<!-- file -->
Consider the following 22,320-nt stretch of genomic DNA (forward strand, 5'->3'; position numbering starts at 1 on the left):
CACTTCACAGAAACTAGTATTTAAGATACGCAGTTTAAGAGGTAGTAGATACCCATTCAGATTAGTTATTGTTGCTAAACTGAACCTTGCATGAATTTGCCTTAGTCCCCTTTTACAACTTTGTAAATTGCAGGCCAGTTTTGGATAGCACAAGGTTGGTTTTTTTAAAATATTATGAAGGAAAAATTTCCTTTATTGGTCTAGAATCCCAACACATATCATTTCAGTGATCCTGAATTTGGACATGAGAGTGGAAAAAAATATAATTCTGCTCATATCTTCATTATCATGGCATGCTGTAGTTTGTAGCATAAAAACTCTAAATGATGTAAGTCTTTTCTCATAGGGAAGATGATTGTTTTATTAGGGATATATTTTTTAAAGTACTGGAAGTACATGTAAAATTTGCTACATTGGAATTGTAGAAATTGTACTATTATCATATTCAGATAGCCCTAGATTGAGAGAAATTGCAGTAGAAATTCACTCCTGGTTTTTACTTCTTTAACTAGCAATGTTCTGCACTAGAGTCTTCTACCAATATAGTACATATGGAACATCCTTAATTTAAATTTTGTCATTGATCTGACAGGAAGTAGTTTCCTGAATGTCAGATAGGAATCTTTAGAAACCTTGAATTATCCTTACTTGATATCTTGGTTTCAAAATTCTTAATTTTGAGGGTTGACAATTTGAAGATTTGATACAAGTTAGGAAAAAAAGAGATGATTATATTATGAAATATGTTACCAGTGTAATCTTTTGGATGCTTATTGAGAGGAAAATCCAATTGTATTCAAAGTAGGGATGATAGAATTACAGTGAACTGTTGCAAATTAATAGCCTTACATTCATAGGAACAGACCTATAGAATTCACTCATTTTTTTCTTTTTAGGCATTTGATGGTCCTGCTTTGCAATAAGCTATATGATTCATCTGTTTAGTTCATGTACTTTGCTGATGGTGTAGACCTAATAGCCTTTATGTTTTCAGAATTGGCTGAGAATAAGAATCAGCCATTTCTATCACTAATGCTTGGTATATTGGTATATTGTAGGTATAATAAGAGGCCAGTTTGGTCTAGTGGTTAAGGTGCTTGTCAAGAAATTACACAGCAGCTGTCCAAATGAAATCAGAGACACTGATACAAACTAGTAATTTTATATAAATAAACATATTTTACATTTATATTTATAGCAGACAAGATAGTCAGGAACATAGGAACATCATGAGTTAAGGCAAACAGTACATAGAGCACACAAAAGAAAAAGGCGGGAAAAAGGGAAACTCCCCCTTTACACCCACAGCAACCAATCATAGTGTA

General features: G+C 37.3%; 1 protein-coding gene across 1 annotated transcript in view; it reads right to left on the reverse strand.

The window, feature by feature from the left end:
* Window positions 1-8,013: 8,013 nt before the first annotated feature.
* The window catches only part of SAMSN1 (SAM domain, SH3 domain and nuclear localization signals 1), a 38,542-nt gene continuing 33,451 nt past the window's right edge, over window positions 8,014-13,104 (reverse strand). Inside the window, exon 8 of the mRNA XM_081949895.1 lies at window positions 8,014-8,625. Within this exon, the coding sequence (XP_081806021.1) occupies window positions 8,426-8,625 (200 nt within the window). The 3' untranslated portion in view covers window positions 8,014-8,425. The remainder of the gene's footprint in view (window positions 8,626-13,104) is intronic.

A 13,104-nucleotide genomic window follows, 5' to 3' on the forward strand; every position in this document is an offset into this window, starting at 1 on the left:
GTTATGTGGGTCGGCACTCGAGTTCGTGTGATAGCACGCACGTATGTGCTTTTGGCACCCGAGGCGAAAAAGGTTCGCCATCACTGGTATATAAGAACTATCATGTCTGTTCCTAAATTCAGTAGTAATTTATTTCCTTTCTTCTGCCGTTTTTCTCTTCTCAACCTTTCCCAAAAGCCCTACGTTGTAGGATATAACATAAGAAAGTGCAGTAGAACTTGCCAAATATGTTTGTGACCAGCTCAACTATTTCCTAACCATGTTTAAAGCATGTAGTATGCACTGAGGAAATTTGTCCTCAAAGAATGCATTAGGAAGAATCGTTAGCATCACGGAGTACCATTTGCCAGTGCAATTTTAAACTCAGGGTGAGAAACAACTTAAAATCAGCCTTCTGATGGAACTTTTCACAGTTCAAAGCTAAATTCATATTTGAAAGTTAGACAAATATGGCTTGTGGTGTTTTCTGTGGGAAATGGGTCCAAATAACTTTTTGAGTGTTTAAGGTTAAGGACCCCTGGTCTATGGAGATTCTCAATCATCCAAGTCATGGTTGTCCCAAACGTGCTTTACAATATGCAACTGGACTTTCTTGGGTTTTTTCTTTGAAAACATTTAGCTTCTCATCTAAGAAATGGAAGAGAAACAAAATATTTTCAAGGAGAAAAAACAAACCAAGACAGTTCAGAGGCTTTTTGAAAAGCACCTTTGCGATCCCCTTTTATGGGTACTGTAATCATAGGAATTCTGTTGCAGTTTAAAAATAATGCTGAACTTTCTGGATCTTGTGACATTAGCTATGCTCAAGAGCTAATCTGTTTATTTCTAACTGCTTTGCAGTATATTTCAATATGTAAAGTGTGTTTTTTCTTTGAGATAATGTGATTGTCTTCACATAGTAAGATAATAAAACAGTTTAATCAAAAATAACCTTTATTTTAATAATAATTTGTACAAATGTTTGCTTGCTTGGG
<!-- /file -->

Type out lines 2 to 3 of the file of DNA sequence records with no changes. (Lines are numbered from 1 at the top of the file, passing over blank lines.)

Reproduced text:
CACTTCACAGAAACTAGTATTTAAGATACGCAGTTTAAGAGGTAGTAGATACCCATTCAGATTAGTTATTGTTGCTAAACTGAACCTTGCATGAATTTGCCTTAGTCCCCTTTTACAACTTTGTAAATTGCAGGCCAGTTTTGGATAGCACAAGGTTGGTTTTTTTAAAATATTATGAAGGAAAAATTTCCTTTATTGGTCTAGAATCCCAACACATATCATTTCAGTGATCCTGAATTTGGACATGAGAGTGGAAAAAAATATAATTCTGCTCATATCTTCATTATCATGGCATGCTGTAGTTTGTAGCATAAAAACTCTAAATGATGTAAGTCTTTTCTCATAGGGAAGATGATTGTTTTATTAGGGATATATTTTTTAAAGTACTGGAAGTACATGTAAAATTTGCTACATTGGAATTGTAGAAATTGTACTATTATCATATTCAGATAGCCCTAGATTGAGAGAAATTGCAGTAGAAATTCACTCCTGGTTTTTACTTCTTTAACTAGCAATGTTCTGCACTAGAGTCTTCTACCAATATAGTACATATGGAACATCCTTAATTTAAATTTTGTCATTGATCTGACAGGAAGTAGTTTCCTGAATGTCAGATAGGAATCTTTAGAAACCTTGAATTATCCTTACTTGATATCTTGGTTTCAAAATTCTTAATTTTGAGGGTTGACAATTTGAAGATTTGATACAAGTTAGGAAAAAAAGAGATGATTATATTATGAAATATGTTACCAGTGTAATCTTTTGGATGCTTATTGAGAGGAAAATCCAATTGTATTCAAAGTAGGGATGATAGAATTACAGTGAACTGTTGCAAATTAATAGCCTTACATTCATAGGAACAGACCTATAGAATTCACTCATTTTTTTCTTTTTAGGCATTTGATGGTCCTGCTTTGCAATAAGCTATATGATTCATCTGTTTAGTTCATGTACTTTGCTGATGGTGTAGACCTAATAGCCTTTATGTTTTCAGAATTGGCTGAGAATAAGAATCAGCCATTTCTATCACTAATGCTTGGTATATTGGTATATTGTAGGTATAATAAGAGGCCAGTTTGGTCTAGTGGTTAAGGTGCTTGTCAAGAAATTACACAGCAGCTGTCCAAATGAAATCAGAGACACTGATACAAACTAGTAATTTTATATAAATAAACATATTTTACATTTATATTTATAGCAGACAAGATAGTCAGGAACATAGGAACATCATGAGTTAAGGCAAACAGTACATAGAGCACACAAAAGAAAAAGGCGGGAAAAAGGGAAACTCCCCCTTTACACCCACAGCAACCAATCATAGTGTA

General features: G+C 37.3%; 1 protein-coding gene across 1 annotated transcript in view; it reads right to left on the reverse strand.